Zimbabwe's fine fielding catches England out

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The Independent Online

Zimbabwe had every reason to feel extremely proud of its team after their first, albeit abbreviated outing in the Champions' Trophy. After putting England into bat they turned on a brilliant exhibition of fielding, and exceptional catches by Dougie Hondo and Tatenda Taibu made sure England had an unexpected problem.

Zimbabwe had every reason to feel extremely proud of its team after their first, albeit abbreviated outing in the Champions' Trophy. After putting England into bat they turned on a brilliant exhibition of fielding, and exceptional catches by Dougie Hondo and Tatenda Taibu made sure England had an unexpected problem.

Fielding is the one department in which weaker sides should always try to excel. When Phil Simmons, the former West Indies opening batsman, took over a few weeks ago as their coach, he, not surprisingly, found that the side's morale was not high. He has worked extremely hard to turn this round and this fielding display showed how well he has succeeded.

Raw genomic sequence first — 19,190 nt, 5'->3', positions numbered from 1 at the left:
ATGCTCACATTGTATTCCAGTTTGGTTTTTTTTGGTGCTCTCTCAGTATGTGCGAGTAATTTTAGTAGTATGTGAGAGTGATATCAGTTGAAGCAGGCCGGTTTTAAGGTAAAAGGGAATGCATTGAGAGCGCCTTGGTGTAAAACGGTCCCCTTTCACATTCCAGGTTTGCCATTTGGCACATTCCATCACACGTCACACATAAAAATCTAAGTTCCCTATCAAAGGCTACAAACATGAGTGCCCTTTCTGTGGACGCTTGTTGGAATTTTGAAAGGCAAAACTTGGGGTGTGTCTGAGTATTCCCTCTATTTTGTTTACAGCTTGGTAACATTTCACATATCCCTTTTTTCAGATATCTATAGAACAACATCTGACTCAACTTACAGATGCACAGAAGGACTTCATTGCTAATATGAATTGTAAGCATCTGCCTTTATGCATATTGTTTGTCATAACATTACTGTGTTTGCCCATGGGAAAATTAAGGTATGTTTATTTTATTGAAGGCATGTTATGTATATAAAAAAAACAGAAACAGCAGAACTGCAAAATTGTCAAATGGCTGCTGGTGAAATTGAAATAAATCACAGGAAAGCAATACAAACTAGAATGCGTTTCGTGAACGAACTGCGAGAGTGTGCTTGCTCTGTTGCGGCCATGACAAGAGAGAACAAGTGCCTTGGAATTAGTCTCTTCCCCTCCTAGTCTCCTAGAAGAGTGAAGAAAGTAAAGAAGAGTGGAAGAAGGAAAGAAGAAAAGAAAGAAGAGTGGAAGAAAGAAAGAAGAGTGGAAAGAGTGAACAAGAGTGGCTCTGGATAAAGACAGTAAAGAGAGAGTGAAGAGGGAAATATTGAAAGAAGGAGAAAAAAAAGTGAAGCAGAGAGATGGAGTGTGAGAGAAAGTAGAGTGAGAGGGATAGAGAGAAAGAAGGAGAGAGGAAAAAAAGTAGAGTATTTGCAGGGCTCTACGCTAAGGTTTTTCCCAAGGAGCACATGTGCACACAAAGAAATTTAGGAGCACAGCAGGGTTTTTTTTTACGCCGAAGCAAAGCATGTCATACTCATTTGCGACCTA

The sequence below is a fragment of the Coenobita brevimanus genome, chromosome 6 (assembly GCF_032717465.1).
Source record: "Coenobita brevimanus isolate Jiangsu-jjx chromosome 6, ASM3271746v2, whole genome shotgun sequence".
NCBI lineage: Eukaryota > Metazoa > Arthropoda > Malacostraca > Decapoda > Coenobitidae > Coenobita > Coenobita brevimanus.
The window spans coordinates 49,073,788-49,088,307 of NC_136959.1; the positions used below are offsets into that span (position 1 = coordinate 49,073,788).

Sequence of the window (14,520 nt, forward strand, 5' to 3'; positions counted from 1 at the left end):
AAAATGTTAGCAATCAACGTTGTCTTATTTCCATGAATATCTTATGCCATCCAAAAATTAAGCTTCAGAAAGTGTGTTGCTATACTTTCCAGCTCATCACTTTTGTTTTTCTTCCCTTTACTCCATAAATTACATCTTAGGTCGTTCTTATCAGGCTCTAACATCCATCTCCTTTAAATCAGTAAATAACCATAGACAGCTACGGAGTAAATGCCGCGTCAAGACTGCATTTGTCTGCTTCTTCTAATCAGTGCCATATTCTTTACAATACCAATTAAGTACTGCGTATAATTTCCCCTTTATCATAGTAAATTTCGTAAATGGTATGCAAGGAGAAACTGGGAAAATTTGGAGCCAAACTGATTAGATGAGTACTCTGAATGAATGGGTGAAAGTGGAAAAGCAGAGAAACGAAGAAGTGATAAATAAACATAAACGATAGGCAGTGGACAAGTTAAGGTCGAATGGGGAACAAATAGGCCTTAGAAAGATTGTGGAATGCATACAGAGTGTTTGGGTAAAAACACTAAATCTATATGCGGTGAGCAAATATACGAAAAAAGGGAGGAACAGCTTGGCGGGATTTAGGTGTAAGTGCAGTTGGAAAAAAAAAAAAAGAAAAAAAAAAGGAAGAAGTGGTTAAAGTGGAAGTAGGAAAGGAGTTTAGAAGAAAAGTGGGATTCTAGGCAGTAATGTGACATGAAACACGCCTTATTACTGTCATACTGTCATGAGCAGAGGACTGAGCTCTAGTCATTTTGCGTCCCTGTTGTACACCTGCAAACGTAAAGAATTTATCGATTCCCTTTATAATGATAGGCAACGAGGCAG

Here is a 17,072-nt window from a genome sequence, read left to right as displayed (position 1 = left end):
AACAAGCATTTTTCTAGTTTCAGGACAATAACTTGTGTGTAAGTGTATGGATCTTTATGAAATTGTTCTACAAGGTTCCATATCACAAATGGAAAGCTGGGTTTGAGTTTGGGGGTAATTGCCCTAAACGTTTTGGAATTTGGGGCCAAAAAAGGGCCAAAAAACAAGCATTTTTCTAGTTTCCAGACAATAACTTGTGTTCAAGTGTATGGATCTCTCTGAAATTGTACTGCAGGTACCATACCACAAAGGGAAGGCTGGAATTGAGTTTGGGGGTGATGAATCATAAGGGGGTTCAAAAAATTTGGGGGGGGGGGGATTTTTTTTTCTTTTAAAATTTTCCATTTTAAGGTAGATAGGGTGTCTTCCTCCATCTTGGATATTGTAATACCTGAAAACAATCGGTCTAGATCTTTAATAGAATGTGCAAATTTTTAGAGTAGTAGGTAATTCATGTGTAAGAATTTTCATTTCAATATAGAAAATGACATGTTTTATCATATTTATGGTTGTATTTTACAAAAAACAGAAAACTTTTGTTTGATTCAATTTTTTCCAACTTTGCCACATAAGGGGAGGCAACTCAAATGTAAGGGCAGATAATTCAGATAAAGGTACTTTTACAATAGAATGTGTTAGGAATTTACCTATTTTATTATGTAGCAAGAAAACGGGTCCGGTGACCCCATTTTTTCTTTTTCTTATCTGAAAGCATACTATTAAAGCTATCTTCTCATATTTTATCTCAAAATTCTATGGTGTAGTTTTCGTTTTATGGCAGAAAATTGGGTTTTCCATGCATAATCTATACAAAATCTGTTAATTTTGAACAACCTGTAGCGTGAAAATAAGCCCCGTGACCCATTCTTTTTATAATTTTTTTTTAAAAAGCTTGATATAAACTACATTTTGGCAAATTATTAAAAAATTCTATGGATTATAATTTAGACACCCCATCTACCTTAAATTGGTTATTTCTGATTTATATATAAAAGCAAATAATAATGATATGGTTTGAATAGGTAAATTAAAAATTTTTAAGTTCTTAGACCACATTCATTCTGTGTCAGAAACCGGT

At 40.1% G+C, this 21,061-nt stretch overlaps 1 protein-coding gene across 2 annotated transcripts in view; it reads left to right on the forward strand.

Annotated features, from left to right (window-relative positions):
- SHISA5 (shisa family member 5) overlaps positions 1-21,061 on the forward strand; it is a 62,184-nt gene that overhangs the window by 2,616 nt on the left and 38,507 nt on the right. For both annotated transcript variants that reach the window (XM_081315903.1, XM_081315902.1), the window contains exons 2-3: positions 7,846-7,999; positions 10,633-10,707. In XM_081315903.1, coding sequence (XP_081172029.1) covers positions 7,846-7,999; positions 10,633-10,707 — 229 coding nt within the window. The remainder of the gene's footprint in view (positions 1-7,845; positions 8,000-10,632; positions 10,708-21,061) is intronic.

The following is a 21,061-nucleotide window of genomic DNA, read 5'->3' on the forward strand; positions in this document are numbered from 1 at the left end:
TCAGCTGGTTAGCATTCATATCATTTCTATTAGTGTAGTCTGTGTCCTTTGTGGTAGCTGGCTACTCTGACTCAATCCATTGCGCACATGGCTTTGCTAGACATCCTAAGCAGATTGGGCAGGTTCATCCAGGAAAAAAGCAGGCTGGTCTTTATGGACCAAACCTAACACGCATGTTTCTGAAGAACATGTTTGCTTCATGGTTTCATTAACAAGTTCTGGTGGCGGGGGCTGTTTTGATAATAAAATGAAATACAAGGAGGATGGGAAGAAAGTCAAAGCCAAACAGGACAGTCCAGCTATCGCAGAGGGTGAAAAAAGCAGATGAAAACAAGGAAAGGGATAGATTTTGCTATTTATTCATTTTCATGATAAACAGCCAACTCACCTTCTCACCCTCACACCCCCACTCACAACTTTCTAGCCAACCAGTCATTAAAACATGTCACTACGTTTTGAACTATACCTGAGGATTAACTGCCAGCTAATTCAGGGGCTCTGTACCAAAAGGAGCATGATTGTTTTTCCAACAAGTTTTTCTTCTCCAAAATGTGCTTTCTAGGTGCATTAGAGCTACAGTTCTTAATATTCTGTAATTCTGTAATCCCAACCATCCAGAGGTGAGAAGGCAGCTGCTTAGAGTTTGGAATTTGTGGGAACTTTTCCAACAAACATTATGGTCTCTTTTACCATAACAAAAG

Zimbabwe's fielding could hardly have been in sharper contrast to the West Indies in the recent Test series. They were a poor side that played without any real spirit, although they had more experienced and talented players at their disposal than Zimbabwe, who are captained by a real livewire in Taibu. His style of captaincy could hardly have been in more marked contrast to the way in which Brian Lara led the West Indies.

The most eye-catching of the Zimbabwean fielders is the diminutive Stuart Matsikenyeri, who twinkles about at great speed and with wonderful enthusiasm in the covers or at midwicket. Brendan Taylor and Mark Vermeulen both held slip catches that although straightforward were easily droppable.

Taibu's catch of Andrew Strauss would have made even Alan Knott mildly jealous. He dived far to his left and held an edged cut in his outstretched left glove. Soon afterwards, Hondo ran away from the wicket at mid-off chasing a steepling swirler from Andrew Flintoff. Somehow he covered enough ground and held on, although at full stretch as he tumbled over. It was sterling stuff.

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